Home / Ford / Rollin’ in My 4.8: Ford’s Coyote Engine Replacement Gains Dual Injection, Report Claims

Rollin’ in My 4.8: Ford’s Coyote Engine Replacement Gains Dual Injection, Report Claims

2016 Ford Mustang GT

Prepare to kiss a famous displacement goodbye.

Ford’s 5.0-liter “Coyote” V8 has dutifully powered variants of the automaker’s Mustang and F-150 since 2011, instilling the brand’s pony car with the kind of heritage that can only be squeezed from 302 cubic inches.

Well, time (and technology) marches on, and Ford’s lower-shelf V8 is due for a replacement. According to a recent report, the Blue Oval folks aren’t choosing sides when it comes to the best way to squirt gas into the new mill.

News of the upcoming engine arose during recent union negotiations between Ford and its Canadian autoworkers. When labor contract talks wrapped up in early November, part of the company’s $700 million (CAD) commitment included breathing new life into the Essex engine plant in Windsor, Ontario.

At the time, Reuters reported on sources who claimed the updated Essex-built engine would be a 4.8-liter V8. Unifor, which represents Canadian Detroit Three autoworkers, simply claimed that the plant would see a major new engine program.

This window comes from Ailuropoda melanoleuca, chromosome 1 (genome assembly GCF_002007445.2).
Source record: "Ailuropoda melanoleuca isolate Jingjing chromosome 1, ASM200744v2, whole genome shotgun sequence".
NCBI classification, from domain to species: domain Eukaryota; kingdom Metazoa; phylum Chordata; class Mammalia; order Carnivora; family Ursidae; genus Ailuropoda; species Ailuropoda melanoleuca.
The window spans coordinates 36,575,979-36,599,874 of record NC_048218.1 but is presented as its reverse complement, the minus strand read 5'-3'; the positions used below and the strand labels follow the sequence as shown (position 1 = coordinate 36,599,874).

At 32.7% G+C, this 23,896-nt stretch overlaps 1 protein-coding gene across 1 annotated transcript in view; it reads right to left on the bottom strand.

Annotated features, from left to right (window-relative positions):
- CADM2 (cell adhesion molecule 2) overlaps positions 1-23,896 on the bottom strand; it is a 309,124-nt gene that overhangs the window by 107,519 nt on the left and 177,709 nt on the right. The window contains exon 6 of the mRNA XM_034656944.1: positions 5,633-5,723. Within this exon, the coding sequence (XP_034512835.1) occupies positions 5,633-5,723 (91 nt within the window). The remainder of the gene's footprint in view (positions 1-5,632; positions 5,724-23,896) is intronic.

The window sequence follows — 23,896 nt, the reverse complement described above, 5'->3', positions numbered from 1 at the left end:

Now, Ford Authority, citing unnamed sources, claims the 4.8-liter V8 will appear under the hoods of the both the F-150 and Mustang in naturally aspirated form, boasting both port and direct injection. The setup, while complex to engineer, should boost the engine’s fuel efficiency. It also allows Ford to offer a higher-compression engine — certainly, Dearborn isn’t about to offer a lower-displacement Coyote replacement will less horsepower and torque.

While there’s scant information about the new mill, it’s likely that Ford will dish some details at the North American International Auto Show next month. Rumor has it that the 4.8-liter will appear in 2018 F-150s and Mustangs.

The same labor deal that saw a new engine program for Essex will also bring a new V8 engine for larger Ford trucks. Again, details are scarce, but the new engine will likely replace the 6.2-liter in the Super Duty lineup.

[Image: Ford Motor Company]

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